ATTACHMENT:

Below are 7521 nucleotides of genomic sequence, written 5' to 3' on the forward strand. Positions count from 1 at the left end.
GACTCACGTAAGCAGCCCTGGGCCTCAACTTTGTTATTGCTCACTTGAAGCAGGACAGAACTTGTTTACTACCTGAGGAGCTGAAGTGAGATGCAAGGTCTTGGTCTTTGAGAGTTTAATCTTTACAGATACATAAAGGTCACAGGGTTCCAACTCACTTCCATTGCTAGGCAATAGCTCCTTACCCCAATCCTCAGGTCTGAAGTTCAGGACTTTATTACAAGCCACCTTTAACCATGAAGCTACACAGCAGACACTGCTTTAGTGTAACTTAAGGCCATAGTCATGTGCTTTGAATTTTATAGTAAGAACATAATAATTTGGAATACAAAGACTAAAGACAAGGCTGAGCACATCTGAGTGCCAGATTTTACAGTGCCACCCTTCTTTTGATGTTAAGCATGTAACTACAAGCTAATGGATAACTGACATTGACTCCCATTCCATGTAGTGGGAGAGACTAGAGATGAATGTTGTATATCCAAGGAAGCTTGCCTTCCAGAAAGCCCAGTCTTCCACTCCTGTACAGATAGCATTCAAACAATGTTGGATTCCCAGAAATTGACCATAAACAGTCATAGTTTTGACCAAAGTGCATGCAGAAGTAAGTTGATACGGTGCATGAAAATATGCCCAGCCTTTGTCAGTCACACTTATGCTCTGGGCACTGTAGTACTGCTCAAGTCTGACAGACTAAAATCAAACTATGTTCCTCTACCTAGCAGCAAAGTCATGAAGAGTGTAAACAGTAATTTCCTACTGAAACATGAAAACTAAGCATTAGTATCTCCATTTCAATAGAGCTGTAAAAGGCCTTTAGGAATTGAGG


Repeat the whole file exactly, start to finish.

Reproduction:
Below are 7521 nucleotides of genomic sequence, written 5' to 3' on the forward strand. Positions count from 1 at the left end.
GACTCACGTAAGCAGCCCTGGGCCTCAACTTTGTTATTGCTCACTTGAAGCAGGACAGAACTTGTTTACTACCTGAGGAGCTGAAGTGAGATGCAAGGTCTTGGTCTTTGAGAGTTTAATCTTTACAGATACATAAAGGTCACAGGGTTCCAACTCACTTCCATTGCTAGGCAATAGCTCCTTACCCCAATCCTCAGGTCTGAAGTTCAGGACTTTATTACAAGCCACCTTTAACCATGAAGCTACACAGCAGACACTGCTTTAGTGTAACTTAAGGCCATAGTCATGTGCTTTGAATTTTATAGTAAGAACATAATAATTTGGAATACAAAGACTAAAGACAAGGCTGAGCACATCTGAGTGCCAGATTTTACAGTGCCACCCTTCTTTTGATGTTAAGCATGTAACTACAAGCTAATGGATAACTGACATTGACTCCCATTCCATGTAGTGGGAGAGACTAGAGATGAATGTTGTATATCCAAGGAAGCTTGCCTTCCAGAAAGCCCAGTCTTCCACTCCTGTACAGATAGCATTCAAACAATGTTGGATTCCCAGAAATTGACCATAAACAGTCATAGTTTTGACCAAAGTGCATGCAGAAGTAAGTTGATACGGTGCATGAAAATATGCCCAGCCTTTGTCAGTCACACTTATGCTCTGGGCACTGTAGTACTGCTCAAGTCTGACAGACTAAAATCAAACTATGTTCCTCTACCTAGCAGCAAAGTCATGAAGAGTGTAAACAGTAATTTCCTACTGAAACATGAAAACTAAGCATTAGTATCTCCATTTCAATAGAGCTGTAAAAGGCCTTTAGGAATTGAGG